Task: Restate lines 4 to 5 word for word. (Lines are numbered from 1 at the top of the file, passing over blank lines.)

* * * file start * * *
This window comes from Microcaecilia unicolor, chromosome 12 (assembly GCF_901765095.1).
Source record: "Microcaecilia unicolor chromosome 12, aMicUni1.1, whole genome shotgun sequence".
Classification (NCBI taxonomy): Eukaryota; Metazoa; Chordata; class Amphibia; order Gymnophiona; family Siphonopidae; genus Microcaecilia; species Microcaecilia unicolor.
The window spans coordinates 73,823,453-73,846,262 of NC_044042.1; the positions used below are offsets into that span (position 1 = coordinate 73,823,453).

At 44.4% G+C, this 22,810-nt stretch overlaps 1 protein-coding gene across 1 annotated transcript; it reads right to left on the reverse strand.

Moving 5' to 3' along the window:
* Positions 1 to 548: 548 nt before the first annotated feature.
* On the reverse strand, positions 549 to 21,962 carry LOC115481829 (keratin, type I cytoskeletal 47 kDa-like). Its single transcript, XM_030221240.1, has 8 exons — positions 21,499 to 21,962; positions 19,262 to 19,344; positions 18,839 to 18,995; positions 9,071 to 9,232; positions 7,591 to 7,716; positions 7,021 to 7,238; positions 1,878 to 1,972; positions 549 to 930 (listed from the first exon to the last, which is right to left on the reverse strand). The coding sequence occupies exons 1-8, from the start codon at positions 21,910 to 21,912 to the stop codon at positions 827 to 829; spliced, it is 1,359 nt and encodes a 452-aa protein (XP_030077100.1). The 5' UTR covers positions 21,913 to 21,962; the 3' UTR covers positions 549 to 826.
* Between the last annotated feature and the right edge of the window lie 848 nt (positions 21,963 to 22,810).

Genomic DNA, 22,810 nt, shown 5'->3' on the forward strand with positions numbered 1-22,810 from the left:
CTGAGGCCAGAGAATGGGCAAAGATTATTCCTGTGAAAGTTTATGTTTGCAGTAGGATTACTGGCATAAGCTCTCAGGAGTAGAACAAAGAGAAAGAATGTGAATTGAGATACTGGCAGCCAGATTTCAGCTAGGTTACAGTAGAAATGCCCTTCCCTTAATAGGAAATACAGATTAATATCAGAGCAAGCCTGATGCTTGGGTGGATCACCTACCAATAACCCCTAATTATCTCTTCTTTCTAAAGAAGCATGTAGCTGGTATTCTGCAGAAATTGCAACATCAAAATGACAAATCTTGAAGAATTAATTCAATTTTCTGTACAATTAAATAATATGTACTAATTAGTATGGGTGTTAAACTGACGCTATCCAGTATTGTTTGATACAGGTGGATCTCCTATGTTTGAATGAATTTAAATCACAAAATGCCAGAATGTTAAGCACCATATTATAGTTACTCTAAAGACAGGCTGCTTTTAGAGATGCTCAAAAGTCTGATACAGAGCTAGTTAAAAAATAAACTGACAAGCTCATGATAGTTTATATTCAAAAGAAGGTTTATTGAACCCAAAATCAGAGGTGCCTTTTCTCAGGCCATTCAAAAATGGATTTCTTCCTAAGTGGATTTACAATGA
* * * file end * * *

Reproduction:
The window spans coordinates 73,823,453-73,846,262 of NC_044042.1; the positions used below are offsets into that span (position 1 = coordinate 73,823,453).

At 44.4% G+C, this 22,810-nt stretch overlaps 1 protein-coding gene across 1 annotated transcript; it reads right to left on the reverse strand.